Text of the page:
Satantango ★★★★★

Afterthoughts: Finally. Finally I have taken the plunge and experienced Sátántangó, once and for all!

It was never a question of whether I wanted to watch this film or not, moreover it was always a question of WHEN! Well, as much as I would love to boast that I’d watched Béla Tarr’s seven-hour mammoth of a film in one day-consuming sitting, it’s very rare that such an opportunity would ever arise in my busy schedule, so therefore opted to watch it over the course of 4 days, on my way to and from work. This miniseries-like approach was a painful one, to say the least, sparking a hatred towards those inconsiderate and insignificant working hours in which I was forced to be torn away from characters I became totally invested in from the off.

Despite it epitomising the transcendental power that cinema can have as an artform and as a presenter of spectacle, this is not a film. Instead, It is a genuinely affecting life experience that every self-respecting, explorative film-lover, filmmaker, artist and human being should endure at least once in their short time here on planet earth. Sátántangó to the cinephile, is the Hajj to a Muslim; a pilgrimage one must embark upon to achieve true enlightenment.

It is natural for anyone who decides to begin this epic journey, of going into such a time-consuming cinematic commitment, to feel the immense pressure to enjoy, to appreciate, and as a grader of films, to ultimately serve up the full marks one would sure as hell hope to give, considering the temporal and physical investment one must make to indeed give their rating. However, within the opening half an hour, the gargantuan sense of relief hits home, as you know full well you are witnessing something special. Something unique. Something life-changing. Something that may never be constructed again.

For anyone thinking of taking on Tarr’s Goliath, I strongly recommend watching one of his shorter films, because like many of the genuine masters of cinema, you have to be ready for it. If you don’t quite feel as if you’ve dabbled in enough world cinema or art films, be patient and wait. If you know little or nothing about the filmmaking process, of film form and language: read; learn; experiment – but wait for Tarr until you’re ready. Werckmeister Harmonies is where I started, and that too was a monumentally impactful film experience. Béla Tarr is not as much a filmmaker, as he is a poet, so whatever you’ve learnt about character arcs and development and narrative structure and all those narrow-minded mainstream ideals far too many people and audiences interpret as law, forget it, and experience humans being humans, doing human things and feeling human emotions, as if you were in that very Hungarian village (which, by the way, could be anywhere in the world). Because practically every scene plays out in real time, you really do forget you are in fact watching a film and are not standing next to these real people.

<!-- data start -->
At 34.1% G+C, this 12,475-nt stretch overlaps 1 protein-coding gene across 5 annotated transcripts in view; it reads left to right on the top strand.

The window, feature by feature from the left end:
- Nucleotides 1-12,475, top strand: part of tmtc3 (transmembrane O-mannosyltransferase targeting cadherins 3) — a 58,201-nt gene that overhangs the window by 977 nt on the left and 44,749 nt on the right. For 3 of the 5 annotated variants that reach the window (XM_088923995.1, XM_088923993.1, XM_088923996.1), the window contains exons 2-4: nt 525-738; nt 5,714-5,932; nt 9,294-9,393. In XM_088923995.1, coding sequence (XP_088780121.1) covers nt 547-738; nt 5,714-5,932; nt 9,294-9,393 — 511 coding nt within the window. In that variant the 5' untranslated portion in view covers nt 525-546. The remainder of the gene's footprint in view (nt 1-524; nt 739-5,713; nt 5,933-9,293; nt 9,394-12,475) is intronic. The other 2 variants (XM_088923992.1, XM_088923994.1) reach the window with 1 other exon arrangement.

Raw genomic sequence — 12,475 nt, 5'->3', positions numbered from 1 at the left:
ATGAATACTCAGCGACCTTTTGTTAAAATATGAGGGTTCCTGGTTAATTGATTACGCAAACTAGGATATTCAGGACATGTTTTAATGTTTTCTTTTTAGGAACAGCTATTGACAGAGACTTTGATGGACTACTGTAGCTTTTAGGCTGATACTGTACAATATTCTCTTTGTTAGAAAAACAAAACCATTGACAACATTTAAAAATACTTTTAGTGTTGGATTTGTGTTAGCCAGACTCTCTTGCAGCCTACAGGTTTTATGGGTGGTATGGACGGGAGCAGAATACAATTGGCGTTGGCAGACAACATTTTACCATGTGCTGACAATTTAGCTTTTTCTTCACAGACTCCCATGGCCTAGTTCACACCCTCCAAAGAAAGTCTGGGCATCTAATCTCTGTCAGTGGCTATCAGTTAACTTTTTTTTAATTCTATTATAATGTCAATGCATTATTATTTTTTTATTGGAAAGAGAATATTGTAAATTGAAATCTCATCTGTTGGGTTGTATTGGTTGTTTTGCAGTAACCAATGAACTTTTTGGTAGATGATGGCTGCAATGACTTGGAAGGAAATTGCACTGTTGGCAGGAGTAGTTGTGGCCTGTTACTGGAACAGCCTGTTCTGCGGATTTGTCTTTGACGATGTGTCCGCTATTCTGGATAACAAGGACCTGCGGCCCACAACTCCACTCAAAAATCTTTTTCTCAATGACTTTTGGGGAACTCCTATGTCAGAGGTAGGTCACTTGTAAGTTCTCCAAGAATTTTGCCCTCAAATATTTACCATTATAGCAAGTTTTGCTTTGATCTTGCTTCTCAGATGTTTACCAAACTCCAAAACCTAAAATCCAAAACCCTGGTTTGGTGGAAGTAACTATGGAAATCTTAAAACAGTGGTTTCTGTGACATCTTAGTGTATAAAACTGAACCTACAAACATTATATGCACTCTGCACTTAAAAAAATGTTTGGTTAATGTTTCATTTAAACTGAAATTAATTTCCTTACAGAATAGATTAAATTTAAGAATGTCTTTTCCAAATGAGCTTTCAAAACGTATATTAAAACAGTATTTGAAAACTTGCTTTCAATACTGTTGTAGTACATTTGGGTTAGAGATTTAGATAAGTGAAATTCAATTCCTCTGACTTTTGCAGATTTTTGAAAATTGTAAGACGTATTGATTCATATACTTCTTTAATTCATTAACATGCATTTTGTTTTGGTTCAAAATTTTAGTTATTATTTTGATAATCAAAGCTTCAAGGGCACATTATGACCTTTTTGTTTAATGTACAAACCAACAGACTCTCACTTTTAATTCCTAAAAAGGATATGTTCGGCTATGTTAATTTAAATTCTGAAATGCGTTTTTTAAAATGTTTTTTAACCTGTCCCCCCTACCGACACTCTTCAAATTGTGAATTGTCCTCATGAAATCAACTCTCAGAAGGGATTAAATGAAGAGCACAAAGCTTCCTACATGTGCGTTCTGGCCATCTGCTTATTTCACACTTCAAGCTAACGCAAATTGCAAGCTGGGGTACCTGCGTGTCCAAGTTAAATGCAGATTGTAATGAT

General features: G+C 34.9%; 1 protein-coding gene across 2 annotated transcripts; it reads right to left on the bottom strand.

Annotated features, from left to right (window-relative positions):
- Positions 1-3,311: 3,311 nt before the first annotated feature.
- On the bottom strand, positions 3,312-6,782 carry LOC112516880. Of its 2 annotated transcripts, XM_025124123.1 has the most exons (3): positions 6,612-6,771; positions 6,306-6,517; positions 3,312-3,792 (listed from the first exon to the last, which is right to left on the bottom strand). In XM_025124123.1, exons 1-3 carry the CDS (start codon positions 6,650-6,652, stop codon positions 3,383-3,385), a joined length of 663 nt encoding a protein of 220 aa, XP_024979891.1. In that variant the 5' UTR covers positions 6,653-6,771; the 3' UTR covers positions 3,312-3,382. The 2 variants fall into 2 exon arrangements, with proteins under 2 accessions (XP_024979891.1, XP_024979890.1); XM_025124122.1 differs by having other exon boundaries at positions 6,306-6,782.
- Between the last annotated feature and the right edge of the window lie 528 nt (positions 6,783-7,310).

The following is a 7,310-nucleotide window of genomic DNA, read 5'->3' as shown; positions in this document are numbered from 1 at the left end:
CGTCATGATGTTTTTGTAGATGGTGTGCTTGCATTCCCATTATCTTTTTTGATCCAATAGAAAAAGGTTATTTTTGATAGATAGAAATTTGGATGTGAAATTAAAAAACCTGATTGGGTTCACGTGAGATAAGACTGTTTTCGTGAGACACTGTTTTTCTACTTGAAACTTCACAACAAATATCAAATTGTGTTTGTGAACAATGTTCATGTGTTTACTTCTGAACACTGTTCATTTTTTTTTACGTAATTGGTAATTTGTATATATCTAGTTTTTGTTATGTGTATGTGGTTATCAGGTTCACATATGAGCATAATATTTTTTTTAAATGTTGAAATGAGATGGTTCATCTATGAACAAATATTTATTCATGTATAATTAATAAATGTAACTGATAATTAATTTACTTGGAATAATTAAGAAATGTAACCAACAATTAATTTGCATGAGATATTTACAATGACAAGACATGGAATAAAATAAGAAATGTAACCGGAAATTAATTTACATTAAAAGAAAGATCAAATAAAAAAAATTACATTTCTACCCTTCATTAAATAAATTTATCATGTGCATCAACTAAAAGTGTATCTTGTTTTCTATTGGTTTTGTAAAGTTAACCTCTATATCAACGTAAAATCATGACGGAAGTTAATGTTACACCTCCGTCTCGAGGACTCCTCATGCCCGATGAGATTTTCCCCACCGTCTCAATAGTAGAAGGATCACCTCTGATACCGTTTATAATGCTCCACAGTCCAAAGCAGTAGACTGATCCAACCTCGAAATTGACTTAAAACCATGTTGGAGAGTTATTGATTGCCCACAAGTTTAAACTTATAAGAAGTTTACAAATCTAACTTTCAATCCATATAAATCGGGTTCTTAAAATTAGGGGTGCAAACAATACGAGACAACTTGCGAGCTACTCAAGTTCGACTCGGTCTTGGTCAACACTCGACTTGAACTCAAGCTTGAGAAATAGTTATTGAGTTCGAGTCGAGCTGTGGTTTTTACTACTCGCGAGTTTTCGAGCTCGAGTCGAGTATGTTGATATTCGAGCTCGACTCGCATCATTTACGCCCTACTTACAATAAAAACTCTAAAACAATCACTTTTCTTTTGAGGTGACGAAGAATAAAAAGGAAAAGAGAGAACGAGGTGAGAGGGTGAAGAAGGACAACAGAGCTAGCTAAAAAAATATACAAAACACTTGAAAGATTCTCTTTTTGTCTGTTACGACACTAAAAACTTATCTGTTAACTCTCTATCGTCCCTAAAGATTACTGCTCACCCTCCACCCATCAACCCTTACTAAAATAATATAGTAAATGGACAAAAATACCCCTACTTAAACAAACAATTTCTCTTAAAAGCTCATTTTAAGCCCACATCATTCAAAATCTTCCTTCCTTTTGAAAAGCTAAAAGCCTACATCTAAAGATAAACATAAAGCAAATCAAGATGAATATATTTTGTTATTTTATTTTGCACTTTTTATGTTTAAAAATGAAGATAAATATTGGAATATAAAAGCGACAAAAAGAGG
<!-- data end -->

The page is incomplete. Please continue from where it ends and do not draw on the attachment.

After finishing this tonight and going for an evening walk, I had every intention to watch another film. I was all set up to watch Possession (1981) which everybody seems to be going on about recently. But I had a sudden feeling. Obviously, I was still digesting Sátántangó and will be thinking about it for many a week, or even months to follow, but I couldn’t bring myself to watch anything. It was almost as if I couldn’t bear the thought of watching another film again because whatever it was, would not compare to the sheer ambition, beauty, power and technical excellence of the one I’d just invested so much time and brain cells in. Then I noticed that since I started watching this on Monday, I hadn’t even watched a single film this week (which is almost unheard of, unless I’m away).

The next film I watch will probably be the new IT film on Saturday on the way back from a trip to Beamish (a wonderful ‘living museum’, which allows you to freely wander and experience a 1920s village, 1900s town and a 1940s farm, in which the staff are ALWAYS in character – it’s great stuff), so that’ll be a landslide-like shift in terms of film-to-film quality…

It’s hardly surprising that this is now what I deem the greatest film ever made! See latest update of my Greatest Films I’ve Ever Seen List.

Recommended reading: This wonderfully eloquent review/article/essay/emotional outpouring, found here on Letterboxd -

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